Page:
Other good options in Calgary are Vietnamese (though not significantly different than LA), Mediterranean, and Italian. The Vietnamese is pretty much on every block, and of varying quality. There is a very large immigrant Italian population, which has resulted in some phenomenal regional Italian cuisine. From Tuscan, to Mediterranean, to the heavy-handed Sicilian dishes, there's a lot of Italian variety here, many of good quality. I wouldn't bother with Greek - for the most part, i find it a bit too formulated, and predictable (except for Piato - which is Greek influenced fine dining, and very excellent). The lebanese however, more than hold up their side of the sea. Sahara (restaurant), and the multitudes of Falafel/Shawarma places are all excellent.

          Eastern/Central European is a fairly large presence, primarily Ukranian in Alberta, but is sadly better represented in Edmonton. Ukrainian Fine Foods is the only place i also know of in town, and i find quite inconvenient to eat there.

          For things that don't really fit, I'd recommend Spolumbo's for sure. I'd also try and find some things that are Canadian - poutine (fries, cheese, and gravy - better than mayo folks!) is a must try when in Canada. Grab breakfast at the Siding Cafe, Diner Deluxe, or Pfffantastic Pannenkoek House. They are all worth trying. The Grizzly House in Banff is European Fondue (something not readily available in the SoCal region), and heavy, expensive, but a good dining experience.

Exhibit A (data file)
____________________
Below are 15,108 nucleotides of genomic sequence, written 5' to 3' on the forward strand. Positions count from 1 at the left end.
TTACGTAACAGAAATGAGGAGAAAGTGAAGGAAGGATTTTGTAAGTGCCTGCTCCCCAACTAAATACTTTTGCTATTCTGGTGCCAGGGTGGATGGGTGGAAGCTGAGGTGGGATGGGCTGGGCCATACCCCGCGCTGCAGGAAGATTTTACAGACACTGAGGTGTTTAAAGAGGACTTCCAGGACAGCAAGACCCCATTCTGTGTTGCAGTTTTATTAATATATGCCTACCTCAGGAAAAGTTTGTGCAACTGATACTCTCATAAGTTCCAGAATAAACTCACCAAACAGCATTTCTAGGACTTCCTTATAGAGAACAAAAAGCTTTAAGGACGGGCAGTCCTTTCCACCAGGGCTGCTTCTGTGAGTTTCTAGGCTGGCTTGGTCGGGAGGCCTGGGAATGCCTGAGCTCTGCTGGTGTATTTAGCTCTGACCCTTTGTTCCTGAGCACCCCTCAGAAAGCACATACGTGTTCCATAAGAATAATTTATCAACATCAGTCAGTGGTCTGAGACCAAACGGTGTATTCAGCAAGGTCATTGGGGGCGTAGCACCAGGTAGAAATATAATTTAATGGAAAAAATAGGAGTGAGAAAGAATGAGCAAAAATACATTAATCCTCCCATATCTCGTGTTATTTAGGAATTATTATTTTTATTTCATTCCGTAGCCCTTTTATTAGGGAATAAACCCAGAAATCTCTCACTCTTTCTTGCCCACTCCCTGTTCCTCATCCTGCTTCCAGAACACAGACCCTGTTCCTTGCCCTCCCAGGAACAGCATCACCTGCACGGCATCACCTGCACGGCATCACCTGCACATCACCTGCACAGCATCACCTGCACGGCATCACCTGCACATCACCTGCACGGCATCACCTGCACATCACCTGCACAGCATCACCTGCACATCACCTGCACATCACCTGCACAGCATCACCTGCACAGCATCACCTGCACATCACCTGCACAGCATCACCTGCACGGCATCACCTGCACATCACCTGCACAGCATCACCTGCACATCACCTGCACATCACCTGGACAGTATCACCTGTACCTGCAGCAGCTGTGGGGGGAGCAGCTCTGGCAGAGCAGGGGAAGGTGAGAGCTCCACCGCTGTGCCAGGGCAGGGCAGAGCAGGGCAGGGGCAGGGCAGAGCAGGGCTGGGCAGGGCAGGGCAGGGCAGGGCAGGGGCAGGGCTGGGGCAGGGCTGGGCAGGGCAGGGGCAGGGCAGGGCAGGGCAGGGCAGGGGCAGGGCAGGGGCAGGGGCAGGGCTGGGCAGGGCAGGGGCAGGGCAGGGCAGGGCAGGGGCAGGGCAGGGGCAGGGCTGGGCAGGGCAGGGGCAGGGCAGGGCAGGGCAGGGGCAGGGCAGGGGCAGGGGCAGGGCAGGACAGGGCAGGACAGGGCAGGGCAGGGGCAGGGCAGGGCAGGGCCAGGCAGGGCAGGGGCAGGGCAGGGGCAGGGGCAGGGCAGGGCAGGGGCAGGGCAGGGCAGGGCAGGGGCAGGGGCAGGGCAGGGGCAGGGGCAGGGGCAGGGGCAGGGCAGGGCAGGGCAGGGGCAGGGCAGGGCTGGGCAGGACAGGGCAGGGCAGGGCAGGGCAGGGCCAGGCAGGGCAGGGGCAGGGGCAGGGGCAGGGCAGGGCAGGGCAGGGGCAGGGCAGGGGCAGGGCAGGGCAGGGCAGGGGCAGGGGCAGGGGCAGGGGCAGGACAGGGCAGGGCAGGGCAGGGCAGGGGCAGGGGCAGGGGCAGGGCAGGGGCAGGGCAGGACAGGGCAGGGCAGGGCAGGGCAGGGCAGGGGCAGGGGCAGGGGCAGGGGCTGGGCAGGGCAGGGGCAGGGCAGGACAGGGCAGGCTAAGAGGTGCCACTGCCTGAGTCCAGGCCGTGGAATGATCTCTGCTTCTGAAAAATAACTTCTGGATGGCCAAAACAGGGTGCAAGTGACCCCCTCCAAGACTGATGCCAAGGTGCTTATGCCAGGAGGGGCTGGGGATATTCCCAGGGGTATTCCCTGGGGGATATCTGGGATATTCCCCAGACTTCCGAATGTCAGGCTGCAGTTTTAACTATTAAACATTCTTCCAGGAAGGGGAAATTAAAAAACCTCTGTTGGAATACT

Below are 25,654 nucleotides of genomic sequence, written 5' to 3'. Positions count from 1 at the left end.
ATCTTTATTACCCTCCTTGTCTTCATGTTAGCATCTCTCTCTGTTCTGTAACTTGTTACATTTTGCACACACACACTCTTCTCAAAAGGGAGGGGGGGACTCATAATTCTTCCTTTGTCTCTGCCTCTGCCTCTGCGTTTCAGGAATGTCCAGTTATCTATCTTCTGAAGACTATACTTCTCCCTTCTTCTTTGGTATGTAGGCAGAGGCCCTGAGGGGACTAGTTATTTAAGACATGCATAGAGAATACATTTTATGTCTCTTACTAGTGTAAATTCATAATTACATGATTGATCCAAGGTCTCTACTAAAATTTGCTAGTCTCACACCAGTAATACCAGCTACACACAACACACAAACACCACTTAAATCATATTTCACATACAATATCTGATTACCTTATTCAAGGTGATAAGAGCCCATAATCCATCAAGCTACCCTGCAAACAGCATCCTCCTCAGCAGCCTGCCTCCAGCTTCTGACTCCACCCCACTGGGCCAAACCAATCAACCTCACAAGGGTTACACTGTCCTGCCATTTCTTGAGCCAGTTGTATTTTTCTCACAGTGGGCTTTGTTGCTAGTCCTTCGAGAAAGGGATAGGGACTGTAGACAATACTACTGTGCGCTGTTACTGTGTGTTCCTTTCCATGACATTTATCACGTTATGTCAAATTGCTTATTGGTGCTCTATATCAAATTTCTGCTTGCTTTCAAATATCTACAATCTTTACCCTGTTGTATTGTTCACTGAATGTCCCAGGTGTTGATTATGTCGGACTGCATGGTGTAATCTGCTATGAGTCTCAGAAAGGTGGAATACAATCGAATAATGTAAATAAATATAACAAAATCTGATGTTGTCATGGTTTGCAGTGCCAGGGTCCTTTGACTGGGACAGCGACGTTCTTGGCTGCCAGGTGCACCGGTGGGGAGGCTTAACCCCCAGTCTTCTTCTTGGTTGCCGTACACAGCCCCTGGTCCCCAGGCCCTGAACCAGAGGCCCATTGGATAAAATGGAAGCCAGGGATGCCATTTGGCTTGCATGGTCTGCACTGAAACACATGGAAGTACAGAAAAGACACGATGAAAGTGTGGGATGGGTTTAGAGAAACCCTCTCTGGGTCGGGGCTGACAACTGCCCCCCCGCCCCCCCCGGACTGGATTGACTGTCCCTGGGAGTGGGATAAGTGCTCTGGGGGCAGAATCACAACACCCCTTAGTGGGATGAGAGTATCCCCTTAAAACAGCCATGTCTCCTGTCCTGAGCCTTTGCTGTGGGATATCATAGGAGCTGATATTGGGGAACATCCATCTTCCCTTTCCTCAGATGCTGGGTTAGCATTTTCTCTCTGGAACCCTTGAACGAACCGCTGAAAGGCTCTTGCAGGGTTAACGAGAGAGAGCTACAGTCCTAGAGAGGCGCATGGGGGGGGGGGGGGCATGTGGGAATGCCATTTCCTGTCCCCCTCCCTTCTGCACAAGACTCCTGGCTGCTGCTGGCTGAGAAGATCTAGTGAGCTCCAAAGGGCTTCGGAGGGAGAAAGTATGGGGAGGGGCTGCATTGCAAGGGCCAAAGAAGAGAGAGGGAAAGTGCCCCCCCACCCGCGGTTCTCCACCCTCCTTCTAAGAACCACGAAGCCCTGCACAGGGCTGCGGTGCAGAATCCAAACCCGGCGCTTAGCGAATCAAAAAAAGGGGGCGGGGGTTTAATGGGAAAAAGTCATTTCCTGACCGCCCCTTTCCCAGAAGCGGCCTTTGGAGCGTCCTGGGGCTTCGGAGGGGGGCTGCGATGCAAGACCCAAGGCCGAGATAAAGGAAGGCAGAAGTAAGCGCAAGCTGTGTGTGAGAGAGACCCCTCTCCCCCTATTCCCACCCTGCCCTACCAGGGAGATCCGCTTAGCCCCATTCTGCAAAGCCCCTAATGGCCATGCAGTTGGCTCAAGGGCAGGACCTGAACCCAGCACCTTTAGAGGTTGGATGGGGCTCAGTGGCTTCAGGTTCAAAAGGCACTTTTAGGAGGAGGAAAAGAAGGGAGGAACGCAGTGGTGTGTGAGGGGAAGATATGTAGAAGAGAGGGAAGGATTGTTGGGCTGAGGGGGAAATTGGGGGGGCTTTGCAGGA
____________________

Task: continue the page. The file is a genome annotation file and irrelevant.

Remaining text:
As for Canmore, im a big fan of CrazyWeed, and of Chef Studio Japan. It's probably my favorite restaurant in all of Alberta. The quality of the fish is phenomenal, and the presentation, and cooked foods are awesome.

          Anyway, I hope that helps. If you have additional questions, fire away. Don't forget to try the wide variety of local beers. From micro-brews, to products from Wild Rose, Big Rock, we produce some of the best ales and lagers around.

          1. Well, you've gotten great replies from all the Calgary heavyweights. I hope to hear back a report from where you ended up going here in town. In the spirit of your request I would add the following recco's:

            Despite Yen's statement about ethnic cuisine, I would still promote Vietnamese in general as a good quick lunch. Our Korean isn't going to touch on LA, but our vietnamese will likely outshine.

            Adding to that, the greatest local "downlow" cuisine that I can think of: